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A pretty good day. I took off work early to see my doctor, who identified my head/neck/shoulder pain as all coming from the right trapezius muscle. I have no idea how I did that. He said I'm doing all the right things, and scheduled me for a PT appointment Tuesday morning. While I was there I took a walk all the way around the building complex, a little under a mile, and stopped in at the other Kaiser building to make a couple of other appointments.

On the way home I stopped at Central Computing, where I got a Logitech Anywhere mouse -- it works just as I'd hoped, with the menu button under the scroll wheel serving as the middle mouse button. Yay! I have a 3-button mouse again!

They also had the TP Link gigabit switch I've had my eye on. Unfortunately, it eats more power than the TrendNet it replaces, which makes me grumpy. It's compensated by the fact that it also replaces the 5-port gigabit switch, but...

My plan is to move the WAP back into the rack and use its switch for the DSL modem, router, and fileserver, moving the 16-port switch to the fileserver's UPS. That will rebalance the load on the two UPSs.

A nice lunchtime conversation with Naomi and Ame. That exercise stretches my mind in interesting directions; Naomi's always been good at prodding me gently outside my comfort zone.

There are links in the notes, as usual; one whole block is about "the art of grieving", inspired by a comment I made on haikujaguar's latest installment of Black Blossom:

I must respectfully disagree with the Calligrapher -- there may be no art in tears, but there is art to be made of them, and grieving can be as much an art in its own right as loving can.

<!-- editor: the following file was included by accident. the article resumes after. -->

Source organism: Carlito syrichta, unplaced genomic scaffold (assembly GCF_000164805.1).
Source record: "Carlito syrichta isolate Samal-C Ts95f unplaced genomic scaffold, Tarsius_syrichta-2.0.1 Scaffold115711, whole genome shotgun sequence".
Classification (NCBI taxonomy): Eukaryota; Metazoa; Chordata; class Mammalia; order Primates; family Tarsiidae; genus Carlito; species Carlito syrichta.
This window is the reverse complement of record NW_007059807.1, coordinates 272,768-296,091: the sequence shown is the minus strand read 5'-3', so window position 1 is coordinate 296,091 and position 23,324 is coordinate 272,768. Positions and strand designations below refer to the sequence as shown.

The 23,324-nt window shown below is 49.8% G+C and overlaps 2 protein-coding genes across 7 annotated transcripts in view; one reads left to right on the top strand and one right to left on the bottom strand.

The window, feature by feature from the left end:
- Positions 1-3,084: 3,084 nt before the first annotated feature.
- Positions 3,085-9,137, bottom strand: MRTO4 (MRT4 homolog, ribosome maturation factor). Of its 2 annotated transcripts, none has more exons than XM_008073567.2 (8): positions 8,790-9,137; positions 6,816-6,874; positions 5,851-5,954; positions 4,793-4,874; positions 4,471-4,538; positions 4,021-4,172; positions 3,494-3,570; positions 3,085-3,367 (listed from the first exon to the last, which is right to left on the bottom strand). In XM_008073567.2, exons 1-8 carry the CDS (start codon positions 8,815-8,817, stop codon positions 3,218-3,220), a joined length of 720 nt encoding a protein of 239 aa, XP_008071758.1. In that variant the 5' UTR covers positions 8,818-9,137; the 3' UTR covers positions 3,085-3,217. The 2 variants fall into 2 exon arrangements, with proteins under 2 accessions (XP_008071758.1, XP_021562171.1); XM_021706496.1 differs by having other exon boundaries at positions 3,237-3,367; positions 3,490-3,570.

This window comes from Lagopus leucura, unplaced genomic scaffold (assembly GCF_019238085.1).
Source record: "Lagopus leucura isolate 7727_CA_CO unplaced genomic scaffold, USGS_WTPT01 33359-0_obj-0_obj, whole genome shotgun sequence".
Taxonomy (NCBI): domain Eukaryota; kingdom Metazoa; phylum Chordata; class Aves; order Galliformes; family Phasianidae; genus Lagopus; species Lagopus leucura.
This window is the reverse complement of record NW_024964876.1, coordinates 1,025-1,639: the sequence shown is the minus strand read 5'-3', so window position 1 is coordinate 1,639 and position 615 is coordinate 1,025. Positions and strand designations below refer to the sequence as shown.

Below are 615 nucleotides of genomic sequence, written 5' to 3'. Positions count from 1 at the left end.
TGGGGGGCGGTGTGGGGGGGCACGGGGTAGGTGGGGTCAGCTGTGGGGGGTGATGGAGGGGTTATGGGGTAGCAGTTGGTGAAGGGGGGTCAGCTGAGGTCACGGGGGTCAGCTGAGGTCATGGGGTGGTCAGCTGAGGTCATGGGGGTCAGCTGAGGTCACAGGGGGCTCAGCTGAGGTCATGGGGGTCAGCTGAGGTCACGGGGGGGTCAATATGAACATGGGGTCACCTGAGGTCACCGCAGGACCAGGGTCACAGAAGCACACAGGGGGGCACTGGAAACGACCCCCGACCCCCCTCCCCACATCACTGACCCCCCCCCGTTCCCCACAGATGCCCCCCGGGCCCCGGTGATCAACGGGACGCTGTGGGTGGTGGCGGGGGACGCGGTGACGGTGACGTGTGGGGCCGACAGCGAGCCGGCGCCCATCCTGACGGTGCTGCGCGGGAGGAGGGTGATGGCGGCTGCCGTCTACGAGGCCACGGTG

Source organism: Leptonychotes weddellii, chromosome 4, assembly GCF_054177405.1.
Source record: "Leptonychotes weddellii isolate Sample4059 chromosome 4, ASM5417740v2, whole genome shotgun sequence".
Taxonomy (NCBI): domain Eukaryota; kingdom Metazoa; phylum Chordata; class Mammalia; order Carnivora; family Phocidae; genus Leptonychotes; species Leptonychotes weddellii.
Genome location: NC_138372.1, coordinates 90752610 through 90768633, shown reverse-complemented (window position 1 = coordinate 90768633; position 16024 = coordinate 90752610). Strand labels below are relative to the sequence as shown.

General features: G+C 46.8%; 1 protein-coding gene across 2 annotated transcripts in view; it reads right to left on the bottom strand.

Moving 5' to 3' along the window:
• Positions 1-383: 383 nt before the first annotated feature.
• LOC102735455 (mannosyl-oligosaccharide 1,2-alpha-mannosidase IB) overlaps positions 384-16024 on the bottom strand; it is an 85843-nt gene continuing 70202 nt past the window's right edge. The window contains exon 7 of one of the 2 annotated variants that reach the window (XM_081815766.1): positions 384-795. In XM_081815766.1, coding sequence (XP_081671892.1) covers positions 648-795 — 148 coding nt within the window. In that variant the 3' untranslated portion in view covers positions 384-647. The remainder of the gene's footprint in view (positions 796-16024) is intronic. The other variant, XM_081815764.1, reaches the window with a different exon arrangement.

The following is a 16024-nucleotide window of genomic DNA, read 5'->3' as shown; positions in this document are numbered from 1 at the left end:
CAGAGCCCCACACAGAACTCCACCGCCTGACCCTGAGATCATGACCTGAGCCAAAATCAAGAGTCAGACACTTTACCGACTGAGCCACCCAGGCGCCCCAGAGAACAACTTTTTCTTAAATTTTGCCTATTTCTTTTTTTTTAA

And the grieving have, I think, more need of art than the joyful. They have farther to go.

Nevertheless, I'm doing ok at the moment. Time and Good Drugs work wonders. Or at least second-rate tourist attractions.

mdlbear: the positively imaginary half of a cubic mandelbrot set (Default)
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A rather unproductive day, especially at work, where everyone was recovering from the stress leading up to a major demo in Japan (which went off successfully).

A little more information on work's DNS fiasco: apparently this isn't the first time this particular ex-employee has gone about holding his employer's domain name for ransom. I suspect he's not going to enjoy the next several years.

I did manage to take a 3-mile walk, just before driving home from work (since I'd gone to a brown-bag talk on pricing at lunchtime). And had an interesting conversation via IM with Naomi and Ame.

OK, and did some work on Ame's web page, my IJ profile (which I don't use, but it's paid for), and my "quick reference home page" which is the page full of links I start my browsers on.

So... ok.

mdlbear: the positively imaginary half of a cubic mandelbrot set (Default)
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Not a bad day, as such, but my brain was fuzzy and slow for most of it. I did get in a 3-mile walk, made a tasty seafood dinner, and made several posts in what appears to have been a transition from LJ to DW with crossposts to LJ. Most of my commenters appear to be in favor of my posting everything to both blogs, so that's pretty much what I'll do. And LJ is hosed this evening.

Ame: 21 proved to have been surprisingly easy to write. She seems to be finding her voice; I try not to block it even when she surprises me.